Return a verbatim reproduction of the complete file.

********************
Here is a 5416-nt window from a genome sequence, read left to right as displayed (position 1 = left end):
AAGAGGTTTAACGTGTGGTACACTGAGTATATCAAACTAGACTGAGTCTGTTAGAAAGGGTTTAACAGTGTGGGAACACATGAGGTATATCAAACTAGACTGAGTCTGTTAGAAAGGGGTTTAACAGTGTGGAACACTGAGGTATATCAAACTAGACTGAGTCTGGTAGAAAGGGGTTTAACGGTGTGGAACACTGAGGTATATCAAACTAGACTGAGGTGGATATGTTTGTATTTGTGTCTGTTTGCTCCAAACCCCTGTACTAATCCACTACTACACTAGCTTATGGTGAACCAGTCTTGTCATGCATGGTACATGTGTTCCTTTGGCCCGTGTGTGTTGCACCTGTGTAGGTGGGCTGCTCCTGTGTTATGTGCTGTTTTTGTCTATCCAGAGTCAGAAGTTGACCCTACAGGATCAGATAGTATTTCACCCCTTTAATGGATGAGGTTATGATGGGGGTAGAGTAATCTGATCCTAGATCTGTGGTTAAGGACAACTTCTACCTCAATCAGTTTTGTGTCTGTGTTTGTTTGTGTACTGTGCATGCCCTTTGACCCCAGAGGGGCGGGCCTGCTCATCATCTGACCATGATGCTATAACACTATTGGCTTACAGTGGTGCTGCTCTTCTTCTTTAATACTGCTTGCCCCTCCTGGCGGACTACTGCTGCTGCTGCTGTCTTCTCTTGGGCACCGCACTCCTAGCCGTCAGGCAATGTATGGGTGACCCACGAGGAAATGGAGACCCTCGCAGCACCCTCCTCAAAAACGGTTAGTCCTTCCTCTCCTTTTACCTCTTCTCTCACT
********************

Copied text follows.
Here is a 5416-nt window from a genome sequence, read left to right as displayed (position 1 = left end):
AAGAGGTTTAACGTGTGGTACACTGAGTATATCAAACTAGACTGAGTCTGTTAGAAAGGGTTTAACAGTGTGGGAACACATGAGGTATATCAAACTAGACTGAGTCTGTTAGAAAGGGGTTTAACAGTGTGGAACACTGAGGTATATCAAACTAGACTGAGTCTGGTAGAAAGGGGTTTAACGGTGTGGAACACTGAGGTATATCAAACTAGACTGAGGTGGATATGTTTGTATTTGTGTCTGTTTGCTCCAAACCCCTGTACTAATCCACTACTACACTAGCTTATGGTGAACCAGTCTTGTCATGCATGGTACATGTGTTCCTTTGGCCCGTGTGTGTTGCACCTGTGTAGGTGGGCTGCTCCTGTGTTATGTGCTGTTTTTGTCTATCCAGAGTCAGAAGTTGACCCTACAGGATCAGATAGTATTTCACCCCTTTAATGGATGAGGTTATGATGGGGGTAGAGTAATCTGATCCTAGATCTGTGGTTAAGGACAACTTCTACCTCAATCAGTTTTGTGTCTGTGTTTGTTTGTGTACTGTGCATGCCCTTTGACCCCAGAGGGGCGGGCCTGCTCATCATCTGACCATGATGCTATAACACTATTGGCTTACAGTGGTGCTGCTCTTCTTCTTTAATACTGCTTGCCCCTCCTGGCGGACTACTGCTGCTGCTGCTGTCTTCTCTTGGGCACCGCACTCCTAGCCGTCAGGCAATGTATGGGTGACCCACGAGGAAATGGAGACCCTCGCAGCACCCTCCTCAAAAACGGTTAGTCCTTCCTCTCCTTTTACCTCTTCTCTCACT